Coming back to competitions - they are good just not for competitors but for spectators also. There have been times even after we did poorly and we knew we wouldn't even place that people would come up to tell us how much they enjoyed watching us dance and now they really are excited to learn. Any level of dancer (pro or amateur) can find inspiration watching any level of competition (pro or amateur). That is another key thing which is great about competitions and why I am excited for the new buzz in Los Angeles for competitions.
Okay, so how do I do it?
Here are your steps (not dance steps, list of instructions type steps).
Now keep in mind, dancing can be broken down into the three T's: Technique, Timing, and Teamwork. At a beginning level, this means lead-follow connection, staying on time with the music, and looking like a couple - dancing with each other as a couple. As you get more advanced these take on new meaning: Technique could mean difficulty level (aerials, difficult patterns). Timing could be interpretation of music. Teamwork could mean each partner taking the other to a new level and accomplishing more together than separately (one person not overpowering the other).
Competitions are no different. When it comes to judging, it comes down to the three T's. And to do better in competition generally means to to do better with your three T's. And judges are there to judge you on your three T's.
With that in mind, a five-step formula:
1. Watch competitions live
Watching them live is so much different than on the internet or on video. And take the time to be inspired.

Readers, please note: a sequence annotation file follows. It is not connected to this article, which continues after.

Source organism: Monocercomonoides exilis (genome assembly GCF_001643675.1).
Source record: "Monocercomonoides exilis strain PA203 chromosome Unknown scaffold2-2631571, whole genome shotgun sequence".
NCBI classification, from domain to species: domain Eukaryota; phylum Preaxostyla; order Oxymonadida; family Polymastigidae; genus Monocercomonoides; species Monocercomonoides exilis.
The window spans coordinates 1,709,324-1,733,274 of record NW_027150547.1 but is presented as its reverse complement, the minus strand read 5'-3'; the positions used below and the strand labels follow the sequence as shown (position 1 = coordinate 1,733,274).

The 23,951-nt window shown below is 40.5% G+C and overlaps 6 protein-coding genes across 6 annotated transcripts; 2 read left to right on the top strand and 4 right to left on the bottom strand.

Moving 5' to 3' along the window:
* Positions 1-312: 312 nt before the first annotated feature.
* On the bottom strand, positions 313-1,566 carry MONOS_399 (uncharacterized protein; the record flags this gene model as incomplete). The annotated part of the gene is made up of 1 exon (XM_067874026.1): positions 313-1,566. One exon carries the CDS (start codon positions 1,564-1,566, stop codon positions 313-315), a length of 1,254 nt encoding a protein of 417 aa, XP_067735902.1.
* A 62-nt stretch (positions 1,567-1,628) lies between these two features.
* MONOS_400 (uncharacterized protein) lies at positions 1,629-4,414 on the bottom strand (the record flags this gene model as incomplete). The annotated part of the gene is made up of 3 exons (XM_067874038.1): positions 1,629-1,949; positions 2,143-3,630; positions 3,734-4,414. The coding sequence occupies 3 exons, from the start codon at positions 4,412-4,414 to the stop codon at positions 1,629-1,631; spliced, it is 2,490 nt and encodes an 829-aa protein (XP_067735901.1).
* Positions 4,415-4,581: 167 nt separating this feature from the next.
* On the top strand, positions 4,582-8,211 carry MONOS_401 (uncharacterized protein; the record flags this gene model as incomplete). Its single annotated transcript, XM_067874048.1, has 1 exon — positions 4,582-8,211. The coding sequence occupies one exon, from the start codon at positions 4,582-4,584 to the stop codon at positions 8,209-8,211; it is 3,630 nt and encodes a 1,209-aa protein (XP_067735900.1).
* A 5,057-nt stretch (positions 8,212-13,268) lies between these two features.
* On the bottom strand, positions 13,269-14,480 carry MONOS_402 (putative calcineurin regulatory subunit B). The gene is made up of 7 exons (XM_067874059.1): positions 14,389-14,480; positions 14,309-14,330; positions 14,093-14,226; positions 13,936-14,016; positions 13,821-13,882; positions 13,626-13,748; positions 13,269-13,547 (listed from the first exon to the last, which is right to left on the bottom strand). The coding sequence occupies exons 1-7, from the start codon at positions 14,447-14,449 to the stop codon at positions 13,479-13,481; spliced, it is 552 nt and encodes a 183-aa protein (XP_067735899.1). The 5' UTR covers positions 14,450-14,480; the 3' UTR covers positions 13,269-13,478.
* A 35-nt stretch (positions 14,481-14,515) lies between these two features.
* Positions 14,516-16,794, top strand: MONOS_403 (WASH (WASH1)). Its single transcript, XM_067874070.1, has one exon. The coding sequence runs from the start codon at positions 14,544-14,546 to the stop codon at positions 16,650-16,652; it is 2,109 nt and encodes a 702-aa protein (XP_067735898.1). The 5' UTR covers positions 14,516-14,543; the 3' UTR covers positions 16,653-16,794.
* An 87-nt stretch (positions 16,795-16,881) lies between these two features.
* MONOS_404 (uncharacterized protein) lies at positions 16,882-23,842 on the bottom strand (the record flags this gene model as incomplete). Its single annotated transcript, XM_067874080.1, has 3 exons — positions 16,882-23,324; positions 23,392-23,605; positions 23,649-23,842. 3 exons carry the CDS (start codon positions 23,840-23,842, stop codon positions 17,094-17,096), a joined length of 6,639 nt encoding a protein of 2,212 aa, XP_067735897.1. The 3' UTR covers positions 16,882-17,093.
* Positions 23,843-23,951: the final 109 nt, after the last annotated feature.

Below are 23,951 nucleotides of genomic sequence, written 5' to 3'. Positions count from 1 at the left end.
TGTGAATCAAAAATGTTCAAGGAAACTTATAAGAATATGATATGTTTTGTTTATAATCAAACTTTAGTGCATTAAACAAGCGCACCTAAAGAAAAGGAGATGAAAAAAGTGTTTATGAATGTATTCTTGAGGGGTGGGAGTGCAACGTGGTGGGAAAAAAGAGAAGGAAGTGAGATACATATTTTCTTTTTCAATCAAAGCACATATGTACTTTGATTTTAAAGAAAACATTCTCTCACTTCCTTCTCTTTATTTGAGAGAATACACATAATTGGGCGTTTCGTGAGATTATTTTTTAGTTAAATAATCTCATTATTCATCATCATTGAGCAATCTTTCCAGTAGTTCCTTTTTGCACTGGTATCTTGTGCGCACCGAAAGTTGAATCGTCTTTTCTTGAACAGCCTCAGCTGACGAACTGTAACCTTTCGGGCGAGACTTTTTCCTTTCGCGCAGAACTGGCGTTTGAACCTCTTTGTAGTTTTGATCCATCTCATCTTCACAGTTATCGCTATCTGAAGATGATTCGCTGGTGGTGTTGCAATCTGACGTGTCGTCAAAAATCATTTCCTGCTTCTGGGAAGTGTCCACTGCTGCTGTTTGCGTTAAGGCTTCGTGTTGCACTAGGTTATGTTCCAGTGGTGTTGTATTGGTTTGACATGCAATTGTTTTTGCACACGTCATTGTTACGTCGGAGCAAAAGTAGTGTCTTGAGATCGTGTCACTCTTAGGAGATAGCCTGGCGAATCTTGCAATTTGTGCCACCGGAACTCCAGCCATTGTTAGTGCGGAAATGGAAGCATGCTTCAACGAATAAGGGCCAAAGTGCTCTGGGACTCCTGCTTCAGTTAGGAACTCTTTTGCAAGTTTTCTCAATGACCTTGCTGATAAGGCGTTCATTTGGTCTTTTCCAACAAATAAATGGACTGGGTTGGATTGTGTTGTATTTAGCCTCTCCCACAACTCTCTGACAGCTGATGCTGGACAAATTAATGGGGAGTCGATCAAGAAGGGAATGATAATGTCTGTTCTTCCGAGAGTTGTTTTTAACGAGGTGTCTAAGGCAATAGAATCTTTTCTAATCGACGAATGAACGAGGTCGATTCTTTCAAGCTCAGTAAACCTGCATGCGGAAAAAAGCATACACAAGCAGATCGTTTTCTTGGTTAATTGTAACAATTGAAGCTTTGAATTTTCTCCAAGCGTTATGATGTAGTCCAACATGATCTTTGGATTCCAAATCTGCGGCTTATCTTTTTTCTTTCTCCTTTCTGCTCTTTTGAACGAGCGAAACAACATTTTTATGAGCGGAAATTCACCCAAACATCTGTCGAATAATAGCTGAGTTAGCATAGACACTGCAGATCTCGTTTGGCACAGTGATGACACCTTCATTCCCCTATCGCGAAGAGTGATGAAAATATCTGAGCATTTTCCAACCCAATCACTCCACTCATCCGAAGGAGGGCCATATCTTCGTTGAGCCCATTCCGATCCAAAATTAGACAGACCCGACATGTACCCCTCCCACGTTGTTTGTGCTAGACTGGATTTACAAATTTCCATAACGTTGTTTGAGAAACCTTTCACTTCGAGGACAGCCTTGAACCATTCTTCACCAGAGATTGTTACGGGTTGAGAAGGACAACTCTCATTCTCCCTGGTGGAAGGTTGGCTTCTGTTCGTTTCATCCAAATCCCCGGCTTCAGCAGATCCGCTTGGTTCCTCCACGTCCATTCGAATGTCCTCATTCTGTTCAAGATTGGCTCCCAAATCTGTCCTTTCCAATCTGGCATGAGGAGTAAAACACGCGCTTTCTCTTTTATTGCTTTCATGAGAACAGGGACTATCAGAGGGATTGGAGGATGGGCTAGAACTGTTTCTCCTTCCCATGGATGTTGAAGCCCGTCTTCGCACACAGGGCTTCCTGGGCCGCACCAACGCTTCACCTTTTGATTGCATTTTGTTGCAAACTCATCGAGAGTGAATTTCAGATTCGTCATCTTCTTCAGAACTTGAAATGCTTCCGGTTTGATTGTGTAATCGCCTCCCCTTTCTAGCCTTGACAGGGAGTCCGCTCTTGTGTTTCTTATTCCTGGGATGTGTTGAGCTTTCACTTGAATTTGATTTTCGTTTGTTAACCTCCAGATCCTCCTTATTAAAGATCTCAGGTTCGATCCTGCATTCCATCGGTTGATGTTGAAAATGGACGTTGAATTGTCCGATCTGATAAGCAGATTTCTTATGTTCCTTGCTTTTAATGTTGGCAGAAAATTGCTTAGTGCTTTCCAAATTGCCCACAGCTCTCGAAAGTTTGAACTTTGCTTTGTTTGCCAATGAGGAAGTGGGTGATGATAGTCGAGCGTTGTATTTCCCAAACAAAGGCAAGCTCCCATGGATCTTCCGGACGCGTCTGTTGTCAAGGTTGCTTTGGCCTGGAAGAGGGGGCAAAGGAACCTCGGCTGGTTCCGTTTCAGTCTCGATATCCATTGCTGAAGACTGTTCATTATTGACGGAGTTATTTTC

2. Judge competitions
Even if you are not an official judge, you can mock judge. Take your own notes on who you would place first, second, and third. Make sure you can back it up. And if you can, compare notes with an actual judge to see how you fared. Or talk to an actual judge and ask them how they would have placed couples and why. A business mentor of mine once said that being able to critique others should give you the ability to critique yourself.
There's preparation and there's contest experience. There is no substitute for either. Preparation in itself will help you get better because you have a goal to shoot for. If you have access to a teacher or coach (or judge), get them to help you and give you advice. One very "young" local couple (dancing nine months) decided to do the most recent LindyGroove contest (January 2007) and in the weeks of preparation before the contest they improved leaps and bounds! (It helped they had access to three coaches in me, Sheri, and Tise).
For contest experience: there is no substitute for putting yourself out there. It's like a muscle that needs to be trained. Imagine working out once a year and expecting results versus working out weekly to get results. In the Los Angeles heyday that is why having monthly and weekly competitions brought out so much in people. For the last few years that has not been around - many local dancers only competed once a year (Camp Hollywood), perhaps two or three times a year (SwingPit and Paladino's). So how do you remedy that?